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A few nights ago, I misunderstood a joke by Dzerzhinsky about Methodist and overreacted. We've exchanged apologies through PM's and he was a true gentleman throughout the process. He was curious about the history of the Methodist Church and I told him I'd post a thread with the info. So here you go:

The Methodist Church was founded by the Wesley brothers, John and Charles. While more empahsis has been placed on John, they had equall parts starting the church. John was the preacher, and Charles was the song writer. They were the sons of an Anglican(The Church of England) rector.

Born in England June 17, 1703, John was educated at Oxford University. Then ordained a deacon in 1725, and admitted to the priesthood of The Church of England in 1728. In 1735, he came to Georgia as an Anglican missionary. On the ship to Savannah he met some German Moravians, whose simple evangelical piety greatly impressed him. He continued to associate with them while in Georgia and translated some of their hymns into English. Except for this association, Wesley's American experience was a failure.

On his return to England in 1738, he again sought out the Moravians; while attending one of their meetings in Aldersgate St., London, on May 24, 1738, he experienced a religious awakening that profoundly convinced him that salvation was possible for every person through faith in Jesus Christ alone.

In March 1739, George Whitefield, who had met with great success as an evangelist in Bristol, urged Wesley to join him in his endeavors. Despite his initial opposition to preaching outside the church, Wesley preached an open-air sermon on April 2, and the enthusiastic reaction of his audience convinced him that open-air preaching was the most effective way to reach the masses. Few pulpits would be open to him in any case, for the Anglican church frowned on revivalism.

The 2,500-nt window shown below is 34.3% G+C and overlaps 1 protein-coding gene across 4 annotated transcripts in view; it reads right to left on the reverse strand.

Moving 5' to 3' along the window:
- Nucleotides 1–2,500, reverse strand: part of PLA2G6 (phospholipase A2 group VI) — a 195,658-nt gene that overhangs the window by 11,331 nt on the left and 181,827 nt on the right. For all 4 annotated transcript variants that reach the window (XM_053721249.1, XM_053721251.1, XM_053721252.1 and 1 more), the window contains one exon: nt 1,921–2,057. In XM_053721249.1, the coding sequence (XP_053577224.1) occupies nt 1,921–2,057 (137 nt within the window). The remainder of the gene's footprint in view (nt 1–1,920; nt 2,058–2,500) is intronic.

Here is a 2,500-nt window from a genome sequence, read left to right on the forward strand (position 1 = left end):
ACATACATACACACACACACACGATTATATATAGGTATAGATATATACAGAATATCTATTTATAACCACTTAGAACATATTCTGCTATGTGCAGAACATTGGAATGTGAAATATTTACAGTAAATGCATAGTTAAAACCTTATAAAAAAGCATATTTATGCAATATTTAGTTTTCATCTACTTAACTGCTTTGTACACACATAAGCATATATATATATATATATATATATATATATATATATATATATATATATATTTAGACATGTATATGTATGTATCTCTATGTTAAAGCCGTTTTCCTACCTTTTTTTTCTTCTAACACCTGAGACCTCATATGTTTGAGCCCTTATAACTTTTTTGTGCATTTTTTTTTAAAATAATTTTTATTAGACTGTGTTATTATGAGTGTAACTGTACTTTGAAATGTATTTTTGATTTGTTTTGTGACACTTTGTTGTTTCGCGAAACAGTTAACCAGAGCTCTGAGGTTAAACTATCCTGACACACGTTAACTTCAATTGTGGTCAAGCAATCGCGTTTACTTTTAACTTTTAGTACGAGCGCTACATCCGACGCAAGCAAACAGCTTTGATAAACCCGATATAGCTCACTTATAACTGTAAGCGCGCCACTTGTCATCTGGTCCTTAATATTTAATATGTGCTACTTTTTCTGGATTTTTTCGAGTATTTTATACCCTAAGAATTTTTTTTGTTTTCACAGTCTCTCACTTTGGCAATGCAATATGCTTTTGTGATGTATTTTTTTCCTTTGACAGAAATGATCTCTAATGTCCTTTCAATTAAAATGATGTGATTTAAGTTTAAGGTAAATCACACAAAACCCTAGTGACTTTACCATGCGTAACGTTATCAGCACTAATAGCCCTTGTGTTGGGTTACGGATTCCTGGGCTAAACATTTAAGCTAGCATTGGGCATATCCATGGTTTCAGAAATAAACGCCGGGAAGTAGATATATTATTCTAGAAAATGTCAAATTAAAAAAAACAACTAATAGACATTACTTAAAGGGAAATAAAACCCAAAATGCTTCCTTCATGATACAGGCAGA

Wesley attracted immense crowds virtually from the outset of his evangelical career. His success also was due, in part, to the fact that contemporary England was ready for a revivalist movement; the Anglican church was seemingly unable to offer the kind of personal faith that people craved. Thus Wesley's emphasis on inner religion and his assurance that each person was accepted as a child of God had a tremendous popular appeal.

On May 1, 1739, Wesley and a group of his followers, meeting in a shop on West St., London, formed the first Methodist society. Two similar organizations were established in Bristol the same month. Late in 1739 the London society began to meet in a building called the Foundry, which served as the headquarters of Methodism for many years.

With the growth of the Methodist movement, the need for tighter organization became acute. In 1742 the societies were divided into classes, with a leader for each class. These class meetings contributed greatly to the success of the movement, but equally important were their leaders, many of whom Wesley designated lay preachers. Wesley called the first conference of Methodist leaders in 1744, and conferences were held annually thereafter.